As we have discussed, your stories pay homage to the classic Disney tales we know and love while simultaneously writing old characters into new adventures, as well as introducing us to new characters. How do you strike the balance between “out with the old and in with the new”?
You want to stay true to the characters readers love, of course, but it’s also important to throw them into new situations that make the story feel fresh. With Snow White, I loved the idea of her saving the prince and I wanted her to have a hand in defeating the Evil Queen herself. With Anna and Elsa, their story is so wrapped up in their love for one another as sisters. It made me wonder what would happen if the two of them didn’t know they were sisters. How would their love overcome that obstacle and bring them back to one another?
We love that you included references to the Joan of Arc portrait and Anna’s love of sandwiches. What are some of your favorite tidbits from Frozen that you chose to include?
Oh, I love that Joan of Arc portrait! And Anna’s love of sandwiches! There are so many moments in the film that feel too iconic not to include (the above two included). I wanted to make sure we included “Marshmallow” (the snow monster at Elsa’s castle) and Wandering Oaken’s and Grand Pabbie’s troll family as well as Kristoff and Sven’s “unusual” relationship. I wanted to include it all!
In terms of maintaining some of the “old”, you capture the spirit of the characters as we have come to know them in Disney’s films. For example, in Conceal, Don’t Feel, Anna remains whimsically wonderful, and Olaf’s jokes are in sync with those he makes in Frozen. Was it important for you to maintain the same “feel” of the classic Disney characters, and if so, why?
I really appreciate you saying that because it was so important to me that the characters remained true to themselves while going on new journeys. It just didn’t seem possible to create a new story for our favorite characters without keeping Olaf’s childlike wonder or Anna’s goofy-but-upbeat nature. Those characteristics that the filmmakers gave me are what we fell in love with the first time around. I wanted to make sure that rang true in the book as well.
Your heroines are strong, independent women – and perhaps they have always been – though you give them a more pronounced, confident voice. An obvious example is Snow and Elsa openly engaging in trade negotiations as part of their Calonita stories. I also love this extract I pulled from Conceal, Don’t Feel: “As she suspected, no answers came. She would have to figure this out on her own.” Was communicating these qualities for your heroines to your readers a conscious decision you made before you began writing?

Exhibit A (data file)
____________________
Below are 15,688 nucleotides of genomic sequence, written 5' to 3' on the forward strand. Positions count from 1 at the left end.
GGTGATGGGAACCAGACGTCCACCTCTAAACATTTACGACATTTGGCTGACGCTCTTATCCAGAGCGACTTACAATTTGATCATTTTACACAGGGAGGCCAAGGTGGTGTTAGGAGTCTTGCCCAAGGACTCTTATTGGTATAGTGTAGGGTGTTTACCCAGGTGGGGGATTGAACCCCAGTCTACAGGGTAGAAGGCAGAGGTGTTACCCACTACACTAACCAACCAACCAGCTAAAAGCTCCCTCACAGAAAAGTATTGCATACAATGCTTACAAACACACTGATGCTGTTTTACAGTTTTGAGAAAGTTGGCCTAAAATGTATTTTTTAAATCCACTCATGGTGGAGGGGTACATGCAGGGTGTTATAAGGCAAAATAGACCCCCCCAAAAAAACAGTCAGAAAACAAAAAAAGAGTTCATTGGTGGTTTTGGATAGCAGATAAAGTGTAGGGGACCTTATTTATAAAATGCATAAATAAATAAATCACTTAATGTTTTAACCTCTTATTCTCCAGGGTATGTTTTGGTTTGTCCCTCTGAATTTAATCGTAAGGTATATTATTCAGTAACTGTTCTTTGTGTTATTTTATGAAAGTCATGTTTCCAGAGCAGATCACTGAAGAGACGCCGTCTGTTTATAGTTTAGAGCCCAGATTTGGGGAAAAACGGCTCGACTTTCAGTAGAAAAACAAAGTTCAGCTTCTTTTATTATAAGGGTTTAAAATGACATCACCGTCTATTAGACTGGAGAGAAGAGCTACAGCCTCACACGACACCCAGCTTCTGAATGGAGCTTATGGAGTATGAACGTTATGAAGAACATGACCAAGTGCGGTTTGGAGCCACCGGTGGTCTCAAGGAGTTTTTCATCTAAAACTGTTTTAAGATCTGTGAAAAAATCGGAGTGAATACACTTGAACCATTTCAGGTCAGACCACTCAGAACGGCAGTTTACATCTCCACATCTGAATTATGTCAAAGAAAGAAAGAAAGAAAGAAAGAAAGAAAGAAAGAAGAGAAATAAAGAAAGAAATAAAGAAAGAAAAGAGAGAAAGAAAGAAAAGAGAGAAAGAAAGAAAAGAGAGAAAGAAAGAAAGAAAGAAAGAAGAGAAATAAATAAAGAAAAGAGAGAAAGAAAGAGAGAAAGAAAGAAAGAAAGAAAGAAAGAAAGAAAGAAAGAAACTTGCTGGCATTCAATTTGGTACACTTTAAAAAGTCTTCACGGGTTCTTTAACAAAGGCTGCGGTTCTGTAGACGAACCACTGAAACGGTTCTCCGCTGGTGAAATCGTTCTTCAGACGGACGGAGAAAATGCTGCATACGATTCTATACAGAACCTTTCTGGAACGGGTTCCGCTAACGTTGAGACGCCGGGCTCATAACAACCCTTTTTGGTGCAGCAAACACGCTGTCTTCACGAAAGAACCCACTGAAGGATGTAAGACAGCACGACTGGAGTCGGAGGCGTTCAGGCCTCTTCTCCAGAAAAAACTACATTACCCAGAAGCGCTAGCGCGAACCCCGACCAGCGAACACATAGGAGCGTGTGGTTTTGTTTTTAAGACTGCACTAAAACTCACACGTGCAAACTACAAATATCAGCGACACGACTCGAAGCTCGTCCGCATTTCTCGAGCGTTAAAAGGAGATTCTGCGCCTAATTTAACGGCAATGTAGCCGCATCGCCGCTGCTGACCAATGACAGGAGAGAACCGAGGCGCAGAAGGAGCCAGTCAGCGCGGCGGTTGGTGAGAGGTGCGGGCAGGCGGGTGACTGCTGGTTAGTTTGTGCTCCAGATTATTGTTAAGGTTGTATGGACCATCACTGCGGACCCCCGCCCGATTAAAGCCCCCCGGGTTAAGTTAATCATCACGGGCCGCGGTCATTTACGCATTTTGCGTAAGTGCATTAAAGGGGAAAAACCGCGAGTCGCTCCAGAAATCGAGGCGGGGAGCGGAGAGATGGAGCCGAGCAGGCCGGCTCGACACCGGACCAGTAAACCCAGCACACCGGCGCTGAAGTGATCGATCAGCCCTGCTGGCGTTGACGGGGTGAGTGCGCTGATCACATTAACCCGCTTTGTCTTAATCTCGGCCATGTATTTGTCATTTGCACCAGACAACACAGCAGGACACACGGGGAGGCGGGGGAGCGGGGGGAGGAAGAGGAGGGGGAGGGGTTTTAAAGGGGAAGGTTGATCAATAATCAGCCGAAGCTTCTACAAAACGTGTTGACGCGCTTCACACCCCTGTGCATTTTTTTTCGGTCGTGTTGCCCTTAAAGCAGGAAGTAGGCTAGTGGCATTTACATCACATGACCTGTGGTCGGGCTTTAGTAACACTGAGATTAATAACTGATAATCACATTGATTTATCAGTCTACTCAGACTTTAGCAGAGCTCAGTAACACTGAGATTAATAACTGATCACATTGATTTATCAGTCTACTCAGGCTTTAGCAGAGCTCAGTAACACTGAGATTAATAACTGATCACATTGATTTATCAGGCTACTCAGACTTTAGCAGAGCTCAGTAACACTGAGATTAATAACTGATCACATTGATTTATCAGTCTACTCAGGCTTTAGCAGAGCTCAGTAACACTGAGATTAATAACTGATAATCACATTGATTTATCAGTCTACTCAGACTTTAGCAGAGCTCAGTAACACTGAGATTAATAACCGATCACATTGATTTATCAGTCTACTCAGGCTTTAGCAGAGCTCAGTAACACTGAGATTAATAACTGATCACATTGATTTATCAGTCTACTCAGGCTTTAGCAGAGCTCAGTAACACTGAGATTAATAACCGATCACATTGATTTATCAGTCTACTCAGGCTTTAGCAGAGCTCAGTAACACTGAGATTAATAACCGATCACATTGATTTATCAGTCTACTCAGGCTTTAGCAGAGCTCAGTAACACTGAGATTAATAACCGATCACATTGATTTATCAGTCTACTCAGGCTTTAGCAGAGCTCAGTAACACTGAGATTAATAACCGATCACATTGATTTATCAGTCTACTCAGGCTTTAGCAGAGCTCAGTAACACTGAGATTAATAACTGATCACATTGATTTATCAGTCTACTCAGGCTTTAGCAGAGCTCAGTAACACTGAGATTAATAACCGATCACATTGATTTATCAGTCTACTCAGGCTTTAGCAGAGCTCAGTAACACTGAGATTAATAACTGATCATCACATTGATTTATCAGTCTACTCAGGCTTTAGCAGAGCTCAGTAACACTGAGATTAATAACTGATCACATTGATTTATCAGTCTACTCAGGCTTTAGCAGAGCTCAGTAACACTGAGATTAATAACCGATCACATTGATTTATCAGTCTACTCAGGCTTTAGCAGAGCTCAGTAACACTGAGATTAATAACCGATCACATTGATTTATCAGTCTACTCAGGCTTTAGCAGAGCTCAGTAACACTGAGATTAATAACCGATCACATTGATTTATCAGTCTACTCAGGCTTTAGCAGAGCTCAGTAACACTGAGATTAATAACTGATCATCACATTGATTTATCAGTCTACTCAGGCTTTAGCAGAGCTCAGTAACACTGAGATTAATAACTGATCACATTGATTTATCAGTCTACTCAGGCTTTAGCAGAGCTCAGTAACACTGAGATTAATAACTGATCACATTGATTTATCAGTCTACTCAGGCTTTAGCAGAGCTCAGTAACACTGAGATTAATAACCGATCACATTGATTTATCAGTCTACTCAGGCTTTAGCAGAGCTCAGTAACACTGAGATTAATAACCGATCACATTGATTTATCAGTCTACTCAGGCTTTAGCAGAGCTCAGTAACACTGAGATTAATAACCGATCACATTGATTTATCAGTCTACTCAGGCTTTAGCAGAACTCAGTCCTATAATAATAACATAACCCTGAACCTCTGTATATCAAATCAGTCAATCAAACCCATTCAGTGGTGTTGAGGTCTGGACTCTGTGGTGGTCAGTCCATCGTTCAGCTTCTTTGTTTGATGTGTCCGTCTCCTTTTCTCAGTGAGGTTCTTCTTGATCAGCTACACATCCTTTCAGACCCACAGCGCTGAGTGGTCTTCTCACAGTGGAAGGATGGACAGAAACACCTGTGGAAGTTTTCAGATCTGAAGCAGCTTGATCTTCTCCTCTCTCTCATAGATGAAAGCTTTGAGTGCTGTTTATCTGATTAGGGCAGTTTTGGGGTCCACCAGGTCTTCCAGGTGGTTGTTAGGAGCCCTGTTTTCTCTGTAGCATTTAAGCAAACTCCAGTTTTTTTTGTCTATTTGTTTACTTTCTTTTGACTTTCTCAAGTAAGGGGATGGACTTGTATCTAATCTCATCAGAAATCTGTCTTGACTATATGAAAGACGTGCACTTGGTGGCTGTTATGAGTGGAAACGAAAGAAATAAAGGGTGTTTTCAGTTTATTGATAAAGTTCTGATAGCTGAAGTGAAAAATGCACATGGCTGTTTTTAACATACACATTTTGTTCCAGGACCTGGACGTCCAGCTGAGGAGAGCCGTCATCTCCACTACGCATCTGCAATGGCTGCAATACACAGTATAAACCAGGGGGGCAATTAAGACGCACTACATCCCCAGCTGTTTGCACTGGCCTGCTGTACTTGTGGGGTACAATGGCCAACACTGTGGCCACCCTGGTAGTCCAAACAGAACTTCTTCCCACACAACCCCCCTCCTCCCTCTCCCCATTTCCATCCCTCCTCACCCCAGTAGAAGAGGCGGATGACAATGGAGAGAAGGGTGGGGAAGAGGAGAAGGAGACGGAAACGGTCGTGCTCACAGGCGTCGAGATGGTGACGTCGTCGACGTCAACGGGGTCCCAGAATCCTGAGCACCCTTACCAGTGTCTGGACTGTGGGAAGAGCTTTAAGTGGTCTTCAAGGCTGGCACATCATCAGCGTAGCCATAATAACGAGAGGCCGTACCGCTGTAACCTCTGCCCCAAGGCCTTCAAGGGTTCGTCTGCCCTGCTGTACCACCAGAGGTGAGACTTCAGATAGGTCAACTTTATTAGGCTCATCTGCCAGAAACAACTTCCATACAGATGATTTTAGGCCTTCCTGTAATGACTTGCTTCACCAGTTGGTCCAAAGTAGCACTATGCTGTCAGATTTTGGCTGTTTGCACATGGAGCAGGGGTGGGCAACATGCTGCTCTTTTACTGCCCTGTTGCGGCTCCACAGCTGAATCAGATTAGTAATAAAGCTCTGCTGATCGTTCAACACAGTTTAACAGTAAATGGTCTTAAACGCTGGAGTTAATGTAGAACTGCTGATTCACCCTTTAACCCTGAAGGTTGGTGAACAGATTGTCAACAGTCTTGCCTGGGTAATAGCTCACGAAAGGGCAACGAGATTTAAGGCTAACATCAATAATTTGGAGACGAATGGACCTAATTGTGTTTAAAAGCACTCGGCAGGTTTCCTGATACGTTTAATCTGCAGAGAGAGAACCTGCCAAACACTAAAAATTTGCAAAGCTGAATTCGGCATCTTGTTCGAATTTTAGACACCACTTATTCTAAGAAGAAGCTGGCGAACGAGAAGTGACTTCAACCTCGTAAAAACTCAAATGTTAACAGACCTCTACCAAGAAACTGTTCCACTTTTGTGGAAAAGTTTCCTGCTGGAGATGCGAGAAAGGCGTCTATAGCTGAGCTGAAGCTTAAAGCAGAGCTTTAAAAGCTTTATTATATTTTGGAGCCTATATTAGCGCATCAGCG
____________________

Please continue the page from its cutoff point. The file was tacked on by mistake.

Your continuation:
Thank you for saying that. It was important to me that Elsa and Snow came across as confident women in charge of their own destinies. We truly see a different side of Snow in Mirror, Mirror because this time around, she’s awake and aware of the Evil Queen’s intentions for her kingdom. She won’t allow the Evil Queen to continue her reign. Her voice is a powerful tool in rallying the kingdom to help her fight while in Conceal, Don’t Feel, we get to see Elsa learning a lot about ruling from her father. It was fun to get to create new moments for Elsa where we could see her learning how to rule and being a part of the decisions that would shape her kingdom.
Similarly, you give the King and Queen of Arendelle much bigger roles than the film gives them – particularly the Queen. It was so refreshing to see a multidimensional mother figure emerge in your story! How and why did you chose to develop these characters in the way they appear in Conceal, Don’t Feel?
Not to give too much away, but the twist to the story sends the queen on a very difficult path that I think readers will enjoy. As a mom myself, I could really feel for Queen Iduna’s plight in Conceal, Don’t Feel, and I was constantly trying to put myself in her shoes to see how she’d react. I even got to write a scene from the queen’s point of view, which is included in the exclusive Barnes and Noble edition of the book.
The way the chapters are broken up between Elsa and Anna also conveys a profound sense of separation between the characters. Did you always plan on structuring Conceal, Don’t Feel this way?
From the very beginning, I knew I wanted both Anna and Elsa to tell this story, but since the twist to the story keeps the sisters apart, their separation was necessary. At first, that made me nervous—it’s so much fun watching Elsa and Anna play off each other. But for this story, the separation allowed me to explore their innermost thoughts and fears in a new way. I figured, if the separation worked well in one of my favorite movies (Sleepless in Seattle), it could work here as well! And as always, the girls’ love for one another eventually leads them home.
How did your writing and research approaches to Conceal, Don’t Feel differ from Mirror, Mirror, if at all?
With Mirror, Mirror, I got to create a whole backstory for the Evil Queen that did not exist before. We meet her as a young girl and learn she’s actually Snow’s mother’s sister. The two girls’ heartbreaking childhood sends both of them on different paths—The Evil Queen eventually becoming obsessed with power and greed while Snow’s mom is kind and caring to her subjects. Watching Snow grow up in the Evil Queen’s shadow made for an interesting story. But with Frozen, I was taking a familiar story that I loved so much and spinning it out in a new way.